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"I'm wondering why, on linux, default file permissions permit to all users on the machine to read-only other user's files (chmod 755)."
The default file permissions are kept in /etc/permissions and/or /etc/permissions.d. How the default permissions are set up is defined by the distribution. Many distributions allow you to specify a security level during install. You can later change the default file permissions by changing /etc/permissions and/or /etc/permissions.d.
jailbait, thanks for your answer, but I think these files are suse-specific, since they don't exist on my distrib (redhat).
tinkster, thanks for help, this will help me, but I've got related questions :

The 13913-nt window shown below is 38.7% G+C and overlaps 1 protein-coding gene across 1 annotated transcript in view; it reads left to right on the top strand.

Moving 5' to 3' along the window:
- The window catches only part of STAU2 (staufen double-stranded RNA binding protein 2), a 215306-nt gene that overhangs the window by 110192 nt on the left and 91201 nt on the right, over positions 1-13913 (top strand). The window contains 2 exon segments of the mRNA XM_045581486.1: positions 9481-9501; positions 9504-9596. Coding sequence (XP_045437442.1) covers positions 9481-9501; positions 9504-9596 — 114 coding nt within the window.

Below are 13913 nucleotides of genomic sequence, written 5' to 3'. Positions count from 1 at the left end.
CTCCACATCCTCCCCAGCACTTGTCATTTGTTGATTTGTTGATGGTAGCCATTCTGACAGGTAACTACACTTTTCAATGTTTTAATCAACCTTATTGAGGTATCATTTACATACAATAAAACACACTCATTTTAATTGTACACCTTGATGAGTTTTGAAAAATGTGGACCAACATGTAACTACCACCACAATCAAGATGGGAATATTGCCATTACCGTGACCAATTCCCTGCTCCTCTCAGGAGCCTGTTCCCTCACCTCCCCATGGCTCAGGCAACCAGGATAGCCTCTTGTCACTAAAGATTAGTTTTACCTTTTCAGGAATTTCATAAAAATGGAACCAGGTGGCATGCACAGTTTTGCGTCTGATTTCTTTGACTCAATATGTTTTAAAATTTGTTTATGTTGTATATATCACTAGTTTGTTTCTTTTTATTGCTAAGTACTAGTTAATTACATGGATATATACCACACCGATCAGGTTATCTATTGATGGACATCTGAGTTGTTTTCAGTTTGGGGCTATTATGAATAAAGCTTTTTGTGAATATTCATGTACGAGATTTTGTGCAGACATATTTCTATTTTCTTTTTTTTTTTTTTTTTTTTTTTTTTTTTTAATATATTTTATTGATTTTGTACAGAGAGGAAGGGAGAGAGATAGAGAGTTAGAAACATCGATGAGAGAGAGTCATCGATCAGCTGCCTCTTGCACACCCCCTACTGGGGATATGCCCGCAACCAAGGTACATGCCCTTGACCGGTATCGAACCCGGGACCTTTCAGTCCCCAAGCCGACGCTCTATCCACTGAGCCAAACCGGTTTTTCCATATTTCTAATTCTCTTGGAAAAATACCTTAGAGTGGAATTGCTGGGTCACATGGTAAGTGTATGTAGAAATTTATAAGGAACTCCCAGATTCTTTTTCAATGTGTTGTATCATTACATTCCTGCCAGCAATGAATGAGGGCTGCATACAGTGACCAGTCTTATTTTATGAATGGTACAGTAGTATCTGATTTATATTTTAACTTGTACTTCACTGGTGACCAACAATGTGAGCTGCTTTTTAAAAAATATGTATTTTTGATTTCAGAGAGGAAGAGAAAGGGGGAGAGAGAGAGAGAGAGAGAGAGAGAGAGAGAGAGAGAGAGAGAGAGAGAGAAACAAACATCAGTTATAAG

- these files affect only shells, right? the modif did not affect proftpd -which as only one umask config, not per-user config-. For php, I don't know how to do. Isn't there a more "global" way to set this ?
- I found that the script giving default umask is /etc/bashrc. Is it safe to modify this file directly, with the umask you specified above? Or is it safer to leave it unchanged and add another umask in another config file, called after ?